Developing a functional part-time residency option requires planning ahead and setting aside several residency slots to be paired as half-time equivalents. Training programs want upfront information; they want to have some idea of how many residents plan to start a family during residency years so that they can anticipate the numbers needed for clinical coverage. One would hope that open communication on this issue would not imply discrimination in hiring and that the information would be used to estimate the hiring needs of the program and to accommodate shared practices.

Obviously, some residents who anticipate using the part-time option may later choose not to have children at that time, while others who did not plan to do so may become pregnant. Because of this variability and the inherent concern of discrimination on the basis of the request, it is preferable for residency programs to build in half-time residency slots based on the need experienced in prior years. Once this program is viewed as a standard option, women with young children—or those who anticipate pregnancy during residency—may well request one of the part-time slots to accommodate their needs.

Flexible—part-time—residency programs have the downside of extending the length of training. Although most residents do not relish the idea of a longer residency, for individuals with family commitments this is a welcome option. The extended residency is a benefit if it allows completion of a training program that might otherwise be impossible.

Of women physicians with children in 1988, 22% had a child before finishing residency, and 54% had at least one child by the time they had completed a fellowship.10 I would guess that those percentages are significantly higher with newer data. All residency programs with young women physicians should anticipate pregnancy-leave time. Without a clear plan to cover the clinical workload during these absences, one can predict anger and resentment among the residents who are expected to cover the extra work.11 If the cross-coverage plan for maternity leave is haphazard and only created as the need arises, fellow residents tend to feel that the burden of work is allocated capriciously. If allowed to persist, the resulting frustration damages the program’s collegiality and may result in a view of women as a risk to the best function of the department.6 This consequence damages both the departmental image and the status of women in medicine.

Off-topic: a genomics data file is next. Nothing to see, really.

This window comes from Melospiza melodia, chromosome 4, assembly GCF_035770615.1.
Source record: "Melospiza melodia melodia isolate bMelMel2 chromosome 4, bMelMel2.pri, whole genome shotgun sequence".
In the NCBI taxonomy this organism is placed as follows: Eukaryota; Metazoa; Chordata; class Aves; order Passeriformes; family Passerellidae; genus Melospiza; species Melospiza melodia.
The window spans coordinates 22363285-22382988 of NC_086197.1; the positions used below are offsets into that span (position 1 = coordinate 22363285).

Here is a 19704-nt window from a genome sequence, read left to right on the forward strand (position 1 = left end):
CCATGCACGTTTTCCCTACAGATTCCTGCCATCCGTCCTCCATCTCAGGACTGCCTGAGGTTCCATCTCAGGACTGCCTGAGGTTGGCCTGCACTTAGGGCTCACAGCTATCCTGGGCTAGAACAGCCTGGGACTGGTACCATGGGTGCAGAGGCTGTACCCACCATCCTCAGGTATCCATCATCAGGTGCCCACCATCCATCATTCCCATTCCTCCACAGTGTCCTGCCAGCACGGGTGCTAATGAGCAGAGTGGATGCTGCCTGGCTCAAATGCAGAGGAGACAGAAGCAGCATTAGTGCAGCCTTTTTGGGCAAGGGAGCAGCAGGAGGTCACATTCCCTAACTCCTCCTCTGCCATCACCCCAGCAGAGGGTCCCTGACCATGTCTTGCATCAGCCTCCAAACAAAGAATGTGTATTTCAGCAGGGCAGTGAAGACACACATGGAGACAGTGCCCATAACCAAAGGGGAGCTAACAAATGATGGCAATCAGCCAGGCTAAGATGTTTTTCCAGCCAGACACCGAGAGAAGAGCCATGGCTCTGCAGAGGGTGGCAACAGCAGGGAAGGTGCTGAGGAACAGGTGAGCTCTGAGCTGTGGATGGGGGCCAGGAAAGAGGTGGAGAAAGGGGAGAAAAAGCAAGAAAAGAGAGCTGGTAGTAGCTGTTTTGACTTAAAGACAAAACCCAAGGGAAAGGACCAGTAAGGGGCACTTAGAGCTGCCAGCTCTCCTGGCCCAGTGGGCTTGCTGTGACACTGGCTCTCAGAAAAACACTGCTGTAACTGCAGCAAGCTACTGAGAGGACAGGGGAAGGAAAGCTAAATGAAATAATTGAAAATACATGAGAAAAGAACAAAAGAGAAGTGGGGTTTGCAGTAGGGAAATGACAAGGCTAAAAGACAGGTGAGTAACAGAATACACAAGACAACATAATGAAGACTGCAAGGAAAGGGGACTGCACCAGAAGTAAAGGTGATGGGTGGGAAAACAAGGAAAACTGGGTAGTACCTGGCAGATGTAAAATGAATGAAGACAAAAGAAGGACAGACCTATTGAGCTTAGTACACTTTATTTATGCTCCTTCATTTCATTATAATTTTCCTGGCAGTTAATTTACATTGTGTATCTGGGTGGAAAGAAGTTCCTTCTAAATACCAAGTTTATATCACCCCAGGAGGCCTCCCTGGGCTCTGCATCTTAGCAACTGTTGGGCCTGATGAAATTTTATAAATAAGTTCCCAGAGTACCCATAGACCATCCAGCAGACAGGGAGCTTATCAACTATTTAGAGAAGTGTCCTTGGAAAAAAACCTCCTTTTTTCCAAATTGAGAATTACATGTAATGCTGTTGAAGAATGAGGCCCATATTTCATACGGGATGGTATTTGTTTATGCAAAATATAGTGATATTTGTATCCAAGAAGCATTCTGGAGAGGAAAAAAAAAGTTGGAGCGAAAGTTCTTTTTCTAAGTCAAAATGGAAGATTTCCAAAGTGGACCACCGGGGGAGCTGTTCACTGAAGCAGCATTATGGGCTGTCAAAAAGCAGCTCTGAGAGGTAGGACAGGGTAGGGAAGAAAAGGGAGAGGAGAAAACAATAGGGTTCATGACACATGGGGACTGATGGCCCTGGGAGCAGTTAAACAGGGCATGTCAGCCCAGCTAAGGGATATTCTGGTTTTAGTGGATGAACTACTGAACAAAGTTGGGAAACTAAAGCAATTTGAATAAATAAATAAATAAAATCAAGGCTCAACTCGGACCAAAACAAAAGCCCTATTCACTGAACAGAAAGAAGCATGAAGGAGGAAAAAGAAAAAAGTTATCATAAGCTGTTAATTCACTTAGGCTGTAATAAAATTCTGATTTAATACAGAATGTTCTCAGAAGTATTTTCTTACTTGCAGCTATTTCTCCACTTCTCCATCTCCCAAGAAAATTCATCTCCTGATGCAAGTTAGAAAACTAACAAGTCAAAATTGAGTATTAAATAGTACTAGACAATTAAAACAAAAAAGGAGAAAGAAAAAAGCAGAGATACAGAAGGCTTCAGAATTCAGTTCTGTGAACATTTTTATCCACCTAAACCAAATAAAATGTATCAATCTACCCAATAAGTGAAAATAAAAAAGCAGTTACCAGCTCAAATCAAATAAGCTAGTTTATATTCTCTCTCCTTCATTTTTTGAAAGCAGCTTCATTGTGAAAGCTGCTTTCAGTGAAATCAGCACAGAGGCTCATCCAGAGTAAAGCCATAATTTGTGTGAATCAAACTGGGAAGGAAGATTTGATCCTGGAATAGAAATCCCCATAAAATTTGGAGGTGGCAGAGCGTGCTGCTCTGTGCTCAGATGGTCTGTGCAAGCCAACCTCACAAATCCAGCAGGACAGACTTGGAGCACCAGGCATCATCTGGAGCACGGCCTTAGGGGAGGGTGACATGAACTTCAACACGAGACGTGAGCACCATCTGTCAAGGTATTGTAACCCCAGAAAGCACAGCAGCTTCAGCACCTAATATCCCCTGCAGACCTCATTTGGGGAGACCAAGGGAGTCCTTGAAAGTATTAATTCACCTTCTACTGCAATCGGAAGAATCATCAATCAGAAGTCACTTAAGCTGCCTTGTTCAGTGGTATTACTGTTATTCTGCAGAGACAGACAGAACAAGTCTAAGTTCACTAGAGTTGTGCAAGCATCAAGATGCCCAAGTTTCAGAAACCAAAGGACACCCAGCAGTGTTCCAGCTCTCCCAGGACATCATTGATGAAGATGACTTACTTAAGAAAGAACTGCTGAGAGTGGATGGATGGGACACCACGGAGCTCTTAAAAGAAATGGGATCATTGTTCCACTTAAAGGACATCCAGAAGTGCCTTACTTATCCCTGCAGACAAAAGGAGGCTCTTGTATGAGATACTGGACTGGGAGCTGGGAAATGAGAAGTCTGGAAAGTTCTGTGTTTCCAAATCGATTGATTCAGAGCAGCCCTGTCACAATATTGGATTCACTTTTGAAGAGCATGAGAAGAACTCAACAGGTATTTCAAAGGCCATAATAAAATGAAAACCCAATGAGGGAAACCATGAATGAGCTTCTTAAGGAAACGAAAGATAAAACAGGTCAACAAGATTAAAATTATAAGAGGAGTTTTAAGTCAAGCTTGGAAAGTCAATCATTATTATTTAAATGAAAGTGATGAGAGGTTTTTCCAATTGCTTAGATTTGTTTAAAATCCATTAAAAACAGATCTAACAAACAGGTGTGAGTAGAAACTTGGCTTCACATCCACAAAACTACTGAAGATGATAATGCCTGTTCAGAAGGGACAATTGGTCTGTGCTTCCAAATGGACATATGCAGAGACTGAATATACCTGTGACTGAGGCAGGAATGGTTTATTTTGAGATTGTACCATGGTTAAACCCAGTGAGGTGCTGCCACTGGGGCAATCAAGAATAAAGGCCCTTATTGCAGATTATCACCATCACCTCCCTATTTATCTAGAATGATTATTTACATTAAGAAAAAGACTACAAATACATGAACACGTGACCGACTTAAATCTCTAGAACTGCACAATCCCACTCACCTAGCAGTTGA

Proactive departmental planning for maternity leave and potentially reduced work hours for women with small children in residency training should be a priority and should be well defined prior to the employment of new residents. Any plan needs to include options, including a brief, fixed maternity leave and a more extended leave with obligations for time payback or flexible extension of the residency with reduced work hours per week. A leave plan must also include the number of weeks a resident can be absent in a year, in two years, and for the duration of the residency, while still fulfilling requirements for board eligibility. Likewise, to ensure a fundamental knowledge base, rotations that must be successfully completed should be clearly enumerated as part of the policy. As a corollary, paternity policy should also be specifically delineated.

Even residents who don’t utilize the flexible option residency like the idea that it is available if needed and believe that having a policy in place is desirable.7 Maintaining a positive espirit de corps in a residency training program is vital to the smooth functioning of the program and also mentors residents on the benefits of collegiality for a lifetime of practice. Developing a well-thought-out and equitable plan for maternity, health, or family leave during residency training is as essential as figuring out how to teach medicine to residents in an 80-hour week—and it can be done. TH

Dr. Brezina is a hospitalist at Durham Regional Medical Hospital in Durham, N.C., and a member of the consulting clinical faculty at Duke University, Durham, N.C.